Last month, we got a brief glimpse and a a lot of neat details on Aston Martin's crazy Valkyrie hypercar. Aston has just released a number of images and details on a nearly-production-spec Valkyrie, and wow. This will be an LMP1 race car for the road.
We reported, based on sources familiar with the Valkyrie's development, that the car would produce 1130 hp from its naturally aspirated 6.5-liter V12 and will weigh around 2,270 lbs. Aston Martin hasn't released any drivetrain specs today, but the company has confirmed a lot of the coolest details of the car.
The cockpit has space for two passengers, but they'll be sitting with their feet up, just like in a modern F1 or LMP1 car. The interior looks incredibly tight, but Aston says that it will fit two "98th-percentile" adults. Aston Martin's chief designer, Marek Reichman stands at six-foot four, so this was an important goal.
The Valkyrie's seats—which will be 3D-scanned to follow the contour of the owner's body—will be bolted directly to the carbon-fiber tub, with four-point harnesses fitted as standard. Six-point harnesses are an option for those seeking to do more track driving.
We heard last month that the Valkyrie would have a removable steering wheel with central display and controls, but we thought it might be for the track-only version. This steering wheel will actually make production, and it's designed to keep the driver's hands in one place.
The Valkyrie will also eschew traditional mirrors in favor of two rear-facing cameras connected to a display at the base of each A-Pillar. We reported previously that this system was chosen to save weight, but Aston says there's also aerodynamic and aesthetic benefits. The Valkyrie also uses a roof-mounted air intake, so there won't be a traditional rear window either.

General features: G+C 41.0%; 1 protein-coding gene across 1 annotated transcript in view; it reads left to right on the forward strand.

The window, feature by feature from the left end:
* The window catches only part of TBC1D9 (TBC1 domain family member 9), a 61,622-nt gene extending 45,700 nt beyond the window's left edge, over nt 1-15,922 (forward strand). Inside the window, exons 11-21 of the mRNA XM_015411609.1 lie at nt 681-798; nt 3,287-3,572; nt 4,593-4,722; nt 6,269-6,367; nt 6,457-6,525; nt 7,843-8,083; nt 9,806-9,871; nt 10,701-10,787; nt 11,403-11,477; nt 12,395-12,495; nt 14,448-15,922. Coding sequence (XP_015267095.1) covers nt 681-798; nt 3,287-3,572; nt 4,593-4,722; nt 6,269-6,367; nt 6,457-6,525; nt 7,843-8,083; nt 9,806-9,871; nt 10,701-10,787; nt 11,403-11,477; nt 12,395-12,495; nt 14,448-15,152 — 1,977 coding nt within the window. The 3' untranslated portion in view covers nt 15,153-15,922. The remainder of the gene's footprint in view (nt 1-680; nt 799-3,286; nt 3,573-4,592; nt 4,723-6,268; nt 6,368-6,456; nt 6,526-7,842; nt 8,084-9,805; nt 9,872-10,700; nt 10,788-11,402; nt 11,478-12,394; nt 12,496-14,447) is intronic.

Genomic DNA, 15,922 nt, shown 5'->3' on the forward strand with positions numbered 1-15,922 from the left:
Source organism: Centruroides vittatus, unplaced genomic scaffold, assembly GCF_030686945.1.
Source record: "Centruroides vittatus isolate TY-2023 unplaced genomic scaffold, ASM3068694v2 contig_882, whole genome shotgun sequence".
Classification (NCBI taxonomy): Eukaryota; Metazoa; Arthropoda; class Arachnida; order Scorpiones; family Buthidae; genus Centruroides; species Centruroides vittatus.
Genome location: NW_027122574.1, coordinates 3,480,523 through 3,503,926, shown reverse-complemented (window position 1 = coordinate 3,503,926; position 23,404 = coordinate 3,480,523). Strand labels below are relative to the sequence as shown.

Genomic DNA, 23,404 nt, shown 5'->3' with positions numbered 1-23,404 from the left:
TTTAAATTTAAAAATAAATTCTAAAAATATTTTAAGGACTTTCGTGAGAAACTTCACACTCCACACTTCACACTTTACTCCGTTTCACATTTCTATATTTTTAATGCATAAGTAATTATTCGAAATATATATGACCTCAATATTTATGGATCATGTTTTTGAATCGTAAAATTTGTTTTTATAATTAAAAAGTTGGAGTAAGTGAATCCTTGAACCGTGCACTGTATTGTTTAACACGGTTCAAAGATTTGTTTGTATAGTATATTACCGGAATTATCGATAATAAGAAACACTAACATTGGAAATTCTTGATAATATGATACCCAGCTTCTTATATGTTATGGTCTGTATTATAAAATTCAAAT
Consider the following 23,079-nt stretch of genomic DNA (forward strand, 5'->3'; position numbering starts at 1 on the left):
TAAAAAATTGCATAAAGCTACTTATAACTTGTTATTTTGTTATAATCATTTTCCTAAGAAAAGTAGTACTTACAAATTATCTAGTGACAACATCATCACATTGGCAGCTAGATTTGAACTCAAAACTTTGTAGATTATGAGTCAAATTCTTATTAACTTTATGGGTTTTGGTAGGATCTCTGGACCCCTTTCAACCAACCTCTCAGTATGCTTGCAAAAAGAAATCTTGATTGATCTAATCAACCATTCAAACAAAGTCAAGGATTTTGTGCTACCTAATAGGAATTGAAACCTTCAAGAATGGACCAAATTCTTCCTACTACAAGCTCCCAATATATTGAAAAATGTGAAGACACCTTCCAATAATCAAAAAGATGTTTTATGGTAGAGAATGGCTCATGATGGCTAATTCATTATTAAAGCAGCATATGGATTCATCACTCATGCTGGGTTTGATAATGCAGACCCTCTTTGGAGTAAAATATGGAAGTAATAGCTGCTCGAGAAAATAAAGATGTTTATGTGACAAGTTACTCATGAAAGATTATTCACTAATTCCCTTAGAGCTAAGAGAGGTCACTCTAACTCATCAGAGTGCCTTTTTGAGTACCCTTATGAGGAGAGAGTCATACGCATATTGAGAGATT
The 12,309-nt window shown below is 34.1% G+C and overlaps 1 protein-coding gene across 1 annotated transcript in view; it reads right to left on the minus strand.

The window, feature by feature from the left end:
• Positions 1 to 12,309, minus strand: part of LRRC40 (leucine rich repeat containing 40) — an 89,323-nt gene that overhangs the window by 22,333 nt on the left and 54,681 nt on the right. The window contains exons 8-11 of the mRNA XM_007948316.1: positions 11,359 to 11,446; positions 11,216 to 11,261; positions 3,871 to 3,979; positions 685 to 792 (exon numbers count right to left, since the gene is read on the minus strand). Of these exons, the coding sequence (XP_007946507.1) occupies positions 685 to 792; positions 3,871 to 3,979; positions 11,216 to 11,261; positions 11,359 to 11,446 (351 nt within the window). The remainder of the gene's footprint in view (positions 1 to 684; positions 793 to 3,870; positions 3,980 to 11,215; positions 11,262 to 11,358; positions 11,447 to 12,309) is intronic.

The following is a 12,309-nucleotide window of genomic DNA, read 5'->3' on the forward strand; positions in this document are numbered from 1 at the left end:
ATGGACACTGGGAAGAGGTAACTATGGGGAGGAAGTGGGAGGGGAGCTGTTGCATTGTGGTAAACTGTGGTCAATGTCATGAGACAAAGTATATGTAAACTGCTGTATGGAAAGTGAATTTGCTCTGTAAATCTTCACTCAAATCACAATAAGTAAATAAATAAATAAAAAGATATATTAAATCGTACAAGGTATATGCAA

Aston Martin also released some details on the Valkyrie's crazy bodywork and the attention to detail paid to its design. The most astounding thing is the smallest—the badge. Similar to what we previously reported, the etched aluminum front badge is just 70 microns thick—making it only 30 percent as thick as a single human hair. It's also 99.4 percent lighter than Aston Martin's traditional wing badge.
The headlights, which incorporate high- and low-beams into an aluminum frame are also 30 to 40 percent lighter than those on any other production Aston. Around back, Aston says the Valkyrie has the world's smallest central high mounted stoplight, which is only 5.5mm wide and 9.5mm high.
You've probably also noticed the wild aerodynamics by this point two. It's dominated by two huge Venturi tunnels that run from the front to the back of the car—they're so large, we've heard, that humans can actually fit under them. The teardrop-shaped cockpit is sandwiched between the two Venturis.
These Venturis draw air to feed the Valkyrie's massive rear diffuser, and are used so that there doesn't need to be any other unsightly aerodynamic devices on the body surfaces. Previously, Aston Martin confirmed that this car makes a race-car-like 4000-lbs of downforce. It's form and function meeting perfectly.
The Valkyrie will also have big openings between the front wheel arches and the cockpit, also in the name of downforce.
Based on the pictures, we can see that the Valkyrie gets top-mounted doors just like an LMP1 race car. Also, the car pictured is wearing carbon-fiber wheel covers. Aston hasn't detailed these yet, but we've heard that they're an optional aerodynamic aid.
While we now know a lot more about the Valkyrie, there are a lot of questions that remain unanswered. Really, we just want to know how the hell this thing will be street legal, but Aston has told us it will be roadworthy everywhere it's sold. That means the US too.
Truly, this car is something else. We've never seen anything like it.